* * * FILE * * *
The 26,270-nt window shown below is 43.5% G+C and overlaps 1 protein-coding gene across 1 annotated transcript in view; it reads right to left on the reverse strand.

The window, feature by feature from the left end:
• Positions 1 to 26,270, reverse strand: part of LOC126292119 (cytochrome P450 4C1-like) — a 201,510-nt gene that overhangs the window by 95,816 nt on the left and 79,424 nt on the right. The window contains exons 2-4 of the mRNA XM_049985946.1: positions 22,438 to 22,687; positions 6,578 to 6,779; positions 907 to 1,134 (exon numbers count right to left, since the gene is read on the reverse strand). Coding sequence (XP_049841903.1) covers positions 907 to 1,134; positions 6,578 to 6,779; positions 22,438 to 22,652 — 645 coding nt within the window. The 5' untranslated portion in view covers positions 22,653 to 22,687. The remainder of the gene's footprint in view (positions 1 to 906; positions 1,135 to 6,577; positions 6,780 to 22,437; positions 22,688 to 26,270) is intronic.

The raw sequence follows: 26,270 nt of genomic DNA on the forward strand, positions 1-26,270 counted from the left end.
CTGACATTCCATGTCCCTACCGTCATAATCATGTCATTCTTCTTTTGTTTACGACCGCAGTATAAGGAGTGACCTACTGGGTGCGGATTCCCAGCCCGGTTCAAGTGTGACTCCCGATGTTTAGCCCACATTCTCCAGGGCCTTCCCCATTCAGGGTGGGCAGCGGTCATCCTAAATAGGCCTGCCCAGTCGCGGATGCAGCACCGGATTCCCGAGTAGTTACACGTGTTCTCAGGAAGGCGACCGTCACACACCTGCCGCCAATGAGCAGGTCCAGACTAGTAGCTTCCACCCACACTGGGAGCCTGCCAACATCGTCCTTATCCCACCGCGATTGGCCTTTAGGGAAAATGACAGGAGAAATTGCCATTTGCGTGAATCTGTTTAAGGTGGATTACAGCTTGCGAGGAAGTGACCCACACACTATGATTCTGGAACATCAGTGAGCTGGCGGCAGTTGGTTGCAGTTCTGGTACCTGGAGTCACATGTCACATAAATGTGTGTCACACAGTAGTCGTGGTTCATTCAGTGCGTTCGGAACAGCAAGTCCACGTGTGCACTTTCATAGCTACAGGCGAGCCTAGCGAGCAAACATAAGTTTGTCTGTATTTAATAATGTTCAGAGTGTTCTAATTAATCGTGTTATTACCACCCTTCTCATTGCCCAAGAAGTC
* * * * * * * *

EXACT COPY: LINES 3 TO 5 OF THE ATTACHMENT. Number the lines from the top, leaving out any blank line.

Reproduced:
• Positions 1 to 26,270, reverse strand: part of LOC126292119 (cytochrome P450 4C1-like) — a 201,510-nt gene that overhangs the window by 95,816 nt on the left and 79,424 nt on the right. The window contains exons 2-4 of the mRNA XM_049985946.1: positions 22,438 to 22,687; positions 6,578 to 6,779; positions 907 to 1,134 (exon numbers count right to left, since the gene is read on the reverse strand). Coding sequence (XP_049841903.1) covers positions 907 to 1,134; positions 6,578 to 6,779; positions 22,438 to 22,652 — 645 coding nt within the window. The 5' untranslated portion in view covers positions 22,653 to 22,687. The remainder of the gene's footprint in view (positions 1 to 906; positions 1,135 to 6,577; positions 6,780 to 22,437; positions 22,688 to 26,270) is intronic.

The raw sequence follows: 26,270 nt of genomic DNA on the forward strand, positions 1-26,270 counted from the left end.
CTGACATTCCATGTCCCTACCGTCATAATCATGTCATTCTTCTTTTGTTTACGACCGCAGTATAAGGAGTGACCTACTGGGTGCGGATTCCCAGCCCGGTTCAAGTGTGACTCCCGATGTTTAGCCCACATTCTCCAGGGCCTTCCCCATTCAGGGTGGGCAGCGGTCATCCTAAATAGGCCTGCCCAGTCGCGGATGCAGCACCGGATTCCCGAGTAGTTACACGTGTTCTCAGGAAGGCGACCGTCACACACCTGCCGCCAATGAGCAGGTCCAGACTAGTAGCTTCCACCCACACTGGGAGCCTGCCAACATCGTCCTTATCCCACCGCGATTGGCCTTTAGGGAAAATGACAGGAGAAATTGCCATTTGCGTGAATCTGTTTAAGGTGGATTACAGCTTGCGAGGAAGTGACCCACACACTATGATTCTGGAACATCAGTGAGCTGGCGGCAGTTGGTTGCAGTTCTGGTACCTGGAGTCACATGTCACATAAATGTGTGTCACACAGTAGTCGTGGTTCATTCAGTGCGTTCGGAACAGCAAGTCCACGTGTGCACTTTCATAGCTACAGGCGAGCCTAGCGAGCAAACATAAGTTTGTCTGTATTTAATAATGTTCAGAGTGTTCTAATTAATCGTGTTATTACCACCCTTCTCATTGCCCAAGAAGTC